When Chef John Placko agreed to send in a recipe for Chefs #LoveCDNbeef I was eager to see what fun new food science techniques he would have for me to try. He didn’t disappoint with this recipe that is wonderful to eat and fun to make without being labour-intensive.
I got to do some sous vide (long-slow boil-in-a-bag), gelification (changing liquid into solid, bouncy jiggly solids), as well as doing some mashing (great for getting frustration out) and deep-frying (just damned tasty).
Of course, when I initially read the recipe and saw 48-hour sous vide I couldn’t stop laughing imagining how exactly I was going to do that without a sous vide machine that keeps your temperature perfectly controlled. I wrote John back immediately, after I stopped laughing, and asked if I could add a new first step to the recipe: “1. borrow a sous vide machine”.
Luckily John had an extra Sous Vide Supreme, a home sous vide machine, for me to borrow and the kind folks at Nella Cucina coordinated a hand-off.
This was my first experience doing sous vide at home. As I mentioned before, sous vide is essentially a high class boil-in-the-bag. (pronounced – Sue Veed) But you don’t really boil it. You bring the water to a controlled temperature, add the vacuumed-sealed bag of meat (doesn’t have to be meat, eggs are great this way too and don’t need the bag) and keep it there. The entire piece of meat will slowly be cooked to the exact temperature you want. It makes for an incredibly tender piece of meat and can create perfectly cooked steaks through-out.
When I started tweeting about a 48-hour sous vide I immediately got comments raising concerns about the flavour of plastic and the risk of cooking in plastic. I’ve had sous vide meat before with no flavour issues, but I was a little concerned about the quality of vacuum seal bag I was using. I asked John if he could address this and responded with:
I had concerns about the plastic we were using so again the folks at Nella Cucina came to my rescue. They’ve got good food grade sous vide bags available.
I was also excited about making a parsley gel. This wasn’t all that new to me since I remember using agar agar in high school biology classes and love the idea that I get to make food for me with it finally. The parsley gel is incorporated into the mashed potatoes for a really interesting side.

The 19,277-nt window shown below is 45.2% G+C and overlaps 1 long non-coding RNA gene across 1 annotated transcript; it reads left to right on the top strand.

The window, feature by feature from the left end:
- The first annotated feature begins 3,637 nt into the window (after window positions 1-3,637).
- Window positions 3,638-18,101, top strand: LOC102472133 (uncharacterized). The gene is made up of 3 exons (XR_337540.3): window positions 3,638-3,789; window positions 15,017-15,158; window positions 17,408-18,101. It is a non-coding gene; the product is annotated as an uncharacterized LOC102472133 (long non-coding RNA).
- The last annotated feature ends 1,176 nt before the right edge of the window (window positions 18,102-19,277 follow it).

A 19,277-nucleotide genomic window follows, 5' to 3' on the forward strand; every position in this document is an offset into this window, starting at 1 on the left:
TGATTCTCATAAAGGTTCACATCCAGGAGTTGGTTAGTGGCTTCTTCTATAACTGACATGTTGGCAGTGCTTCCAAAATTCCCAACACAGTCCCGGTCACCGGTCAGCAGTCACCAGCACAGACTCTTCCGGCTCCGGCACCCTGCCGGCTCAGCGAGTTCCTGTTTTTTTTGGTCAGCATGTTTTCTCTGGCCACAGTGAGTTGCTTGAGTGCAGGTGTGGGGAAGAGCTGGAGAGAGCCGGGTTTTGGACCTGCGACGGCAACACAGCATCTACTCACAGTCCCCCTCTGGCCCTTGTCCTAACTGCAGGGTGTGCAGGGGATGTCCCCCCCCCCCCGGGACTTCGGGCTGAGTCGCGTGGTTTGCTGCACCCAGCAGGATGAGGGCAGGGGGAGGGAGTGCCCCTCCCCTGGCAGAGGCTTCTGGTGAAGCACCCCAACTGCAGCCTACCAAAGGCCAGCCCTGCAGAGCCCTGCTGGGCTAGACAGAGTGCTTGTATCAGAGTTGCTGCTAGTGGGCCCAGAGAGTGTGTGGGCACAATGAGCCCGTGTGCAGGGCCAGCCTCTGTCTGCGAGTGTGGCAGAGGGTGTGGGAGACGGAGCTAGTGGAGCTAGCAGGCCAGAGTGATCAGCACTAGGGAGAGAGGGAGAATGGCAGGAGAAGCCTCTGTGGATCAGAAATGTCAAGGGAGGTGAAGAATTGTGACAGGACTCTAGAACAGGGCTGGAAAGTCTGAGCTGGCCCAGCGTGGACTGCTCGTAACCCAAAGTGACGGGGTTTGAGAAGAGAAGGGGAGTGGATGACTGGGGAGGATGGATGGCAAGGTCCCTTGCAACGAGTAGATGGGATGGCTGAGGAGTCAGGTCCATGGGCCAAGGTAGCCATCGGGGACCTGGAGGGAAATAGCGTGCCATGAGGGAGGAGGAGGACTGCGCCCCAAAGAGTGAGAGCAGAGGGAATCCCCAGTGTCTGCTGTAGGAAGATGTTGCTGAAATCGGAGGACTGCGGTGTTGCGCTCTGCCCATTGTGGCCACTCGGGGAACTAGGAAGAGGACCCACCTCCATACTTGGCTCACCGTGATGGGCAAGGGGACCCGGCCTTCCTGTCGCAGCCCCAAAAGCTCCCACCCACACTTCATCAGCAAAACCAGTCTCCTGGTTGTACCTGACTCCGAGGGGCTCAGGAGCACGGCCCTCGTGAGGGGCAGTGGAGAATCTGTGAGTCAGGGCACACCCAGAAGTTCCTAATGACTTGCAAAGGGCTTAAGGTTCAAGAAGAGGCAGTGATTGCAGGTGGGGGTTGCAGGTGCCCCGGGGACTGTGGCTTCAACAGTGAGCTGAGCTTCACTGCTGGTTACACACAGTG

All together the dish is fantastic. Something I’d be happy to serve guests or just invest some time in for a nice meal for us.
Okay, enough talking, there’s a 48-hour bavette to get going.
A couple of quick notes before you get into the recipe:
- This recipe take patience and the right tools.
- Because of timing I had to throw our steak in the freezer before I got it vacuum sealed with the marinate. Make sure it is completely thawed before starting the sous vide process.
- Make extra. This dish is tasty and you will want extras
- I would season the steak before grilling it. I found ours needed a bit more salt than the marinate gave it.
- I didn’t strain my parsley juice. It made for weird fibrous gel. It still worked, but it was weird. Make sure you strain yours.
48-hour bavette with parsley gel mash, seared asparagus and spicy crisp onion strings
- 450 gr bavette
John’s came from Black Angus meats. AAA Angus, Ontario. (And since he mentioned it, mine came from West Gray Farms via Sanagan’s.)
- 1 tbsp Dijon mustard
- 1 tsp Worcestershire sauce
- 1 garlic clove crushed
- 1/4 tsp back pepper
Mix together the marinade ingredients, brush all over the beef and vacuum seal.
Cook in a sous vide water bath at 55 degrees C for 48 hours.
Drain liquid from the bag and strain through a fine strainer for keep for plating.
Take the beef bavette and lightly oil the beef.
Now sear on a hot BBQ grill on both sides.
Slice thinly for plating.
- 2 potatoes (450 gr) – peeled, washed and diced.
Cook potatoes in salted water and place them through a ricer to obtain a smooth mash.
Fold in 1/4 cup of potato water and 1/4 cup of sour cream. Season with salt and pepper.
Fold in small dice of parsley gel (recipe below).
- ½ Bunch parsley
- 100 mL Water
- 2g Salt
Purée parsley with water. Strain to make 100 mL parsley juice.
For Parsley Gel Sheet/dice
- 100 mL water or beef stock
- 2g Agar
- 100 mL Parsley juice (above)
Add agar to water and bring to the boil while stirring with a whisk.
Simmer for 2 minutes.
Add parsley juice, stir to mix well.
Remove from the heat and pour into a small tray (6 x 9 inch).
Leave at room temperature as it will set within 5-10 minutes.
Spicy crisp onion strings
- 1 onion (1 gr) – sliced finely
- 3 tbps buttermilk
- 1 tbps Franks red hot sauce
Mix onions with buttermilk and hot sauce. Allow to marinate for 30 minutes.
Drain off lquid and toss the onion strings into seasoned flour and deep fry for 1 minute until crispy and golden brown.
Place onto paper towel to take away excess oil.
- 1 bunch asparagus
Wash asparagus and cut off tough part of the stalk.
Toss in olive oil seasoned with salt and pepper.
Grill on open grill until seared and knife tip goes into the stalk easily.
Plating the dish.
Place down a big scoop of parsley gel mash. Top with asparagus, slices of sous vide beef bavette and top with crispy spiced onion strings.
Pour strained cooking liquid from the beef around the mash.
Big thanks to John and Nella Cucina for making it possible for us to make this recipe.
Slideshow of our cooking session:
Note: this post is part of my Canadian Beef Brand Ambassador series. For more information on my relationship with Canada Beef Inc read about my Foodie Adventure: I’m a Canadian Beef Brand Ambassador. #LoveCdnBeefand my disclosure statement